Loyalty plans are one of the tools that brands use on a recurring basis to position themselves in the market. In fact, in difficult periods, it is like a shortcut to improve things. You just have to think about how both McDonald's and Burger King have ended up launching loyalty plans for their consumers in multiple markets at a time when the consumption of so-called fast-food is being called into question.

But what should loyalty programs take into account? What is it that leads to a really good return?

A study, published in the Harvard Business Review , has focused on the two-year history of purchases of 10,000 buyers from a US retail chain to determine how loyalty programs work and what they activate in consumption patterns. Do they work to build customer loyalty? Or do they hinder the return of those consumers who were already going to buy a lot, giving them rewards for a consumption pattern that they were already going to have?

The conclusions of the study allow us to extract certain trends related to the consumption of Best database providers and loyalty patterns created by loyalty programs. The first is that for certain consumers these programs do not change much how they shop. They sign up, collect discounts and seem at first to be responding to the loyalty program, but when push comes to shove they don't buy more frequently than they did before. Their relationship with the company is similar to what they had before.

On the other hand, and second conclusion, there is a group of consumers who change their consumption patterns after entering the loyalty program. They are those who buy more. Even here things are not exactly homogeneous. The study points out two variants of delivered consumers.

The subgroups that it does work with
Thus, they identify two groups. The first is what the consolidators have called. Once they enter the loyalty program, their purchases go up. In the study, they theorize that the program has managed to convince them to change their purchasing patterns: they are buying with the retailer things that they used to buy elsewhere.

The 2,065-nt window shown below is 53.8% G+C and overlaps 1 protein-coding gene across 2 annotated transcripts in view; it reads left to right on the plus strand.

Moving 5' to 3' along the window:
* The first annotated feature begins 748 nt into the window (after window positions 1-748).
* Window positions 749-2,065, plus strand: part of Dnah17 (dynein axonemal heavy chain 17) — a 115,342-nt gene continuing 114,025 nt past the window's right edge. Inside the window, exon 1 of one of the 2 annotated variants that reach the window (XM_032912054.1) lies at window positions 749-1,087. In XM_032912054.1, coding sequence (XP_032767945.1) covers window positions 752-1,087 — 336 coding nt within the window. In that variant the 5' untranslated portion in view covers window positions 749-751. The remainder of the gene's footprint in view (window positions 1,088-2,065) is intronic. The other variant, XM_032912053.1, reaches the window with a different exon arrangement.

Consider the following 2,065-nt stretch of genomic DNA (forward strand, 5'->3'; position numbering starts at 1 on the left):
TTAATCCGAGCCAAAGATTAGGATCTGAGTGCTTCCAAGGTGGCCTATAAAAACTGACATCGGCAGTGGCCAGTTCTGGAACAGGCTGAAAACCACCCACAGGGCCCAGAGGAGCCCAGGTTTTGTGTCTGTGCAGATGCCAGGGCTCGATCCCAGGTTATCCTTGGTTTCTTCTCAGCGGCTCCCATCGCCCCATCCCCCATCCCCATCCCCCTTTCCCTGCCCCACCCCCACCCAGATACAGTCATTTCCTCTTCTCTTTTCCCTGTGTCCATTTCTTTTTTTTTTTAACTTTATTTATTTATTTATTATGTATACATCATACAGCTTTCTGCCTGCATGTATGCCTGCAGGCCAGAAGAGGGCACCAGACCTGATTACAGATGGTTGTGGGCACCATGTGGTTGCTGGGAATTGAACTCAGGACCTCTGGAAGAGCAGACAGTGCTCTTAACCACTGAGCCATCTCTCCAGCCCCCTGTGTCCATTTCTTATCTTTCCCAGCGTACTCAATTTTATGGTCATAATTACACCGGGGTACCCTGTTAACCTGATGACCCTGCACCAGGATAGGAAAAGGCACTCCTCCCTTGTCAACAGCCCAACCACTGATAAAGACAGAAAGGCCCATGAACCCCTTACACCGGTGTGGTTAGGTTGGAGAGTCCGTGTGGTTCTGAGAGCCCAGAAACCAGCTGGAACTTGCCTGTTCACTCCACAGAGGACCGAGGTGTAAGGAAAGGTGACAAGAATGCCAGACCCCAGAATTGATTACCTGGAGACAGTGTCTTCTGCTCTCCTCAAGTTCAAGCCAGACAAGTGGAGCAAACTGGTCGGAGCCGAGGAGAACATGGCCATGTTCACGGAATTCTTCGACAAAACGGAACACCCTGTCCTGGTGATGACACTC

The second group is that of upgraders. These consumers do not buy more often or more products, but they do change the type of spending they make. Once they enter the program and have access to discounts / incentives, they start to get more expensive products. They buy the same, but in premium versions.

The existence of these two large groups, the last with two subgroups, is key to understanding when a return on investment occurs. The loyalty program is only really profitable, they point out in the study, with this second niche of consumers, both with one and another segment. With them, sales go up, either because they buy more or because they buy more expensive. It is to them that marketers must appeal.

These are, therefore, the consumers on whom the analysis of consumption patterns should focus and on whom it is necessary to appeal with the messages and with the actions to promote the loyalty plan.

The key points to increase the pull
Marketers must take this reality into account when designing their loyalty plans and the Buy Mobile Database strategy linked to them.

Thus, those responsible for the study point out that companies should not focus on the consumers who spend the most with their loyalty plans, but on those who are more receptive to the idea of ​​competition. These are the ones that show the highest ROI and with which they work best.

This leads to changing how success is measured and what metrics are used as the starting material. You do not have to stay with absolute spending data, but go to the details.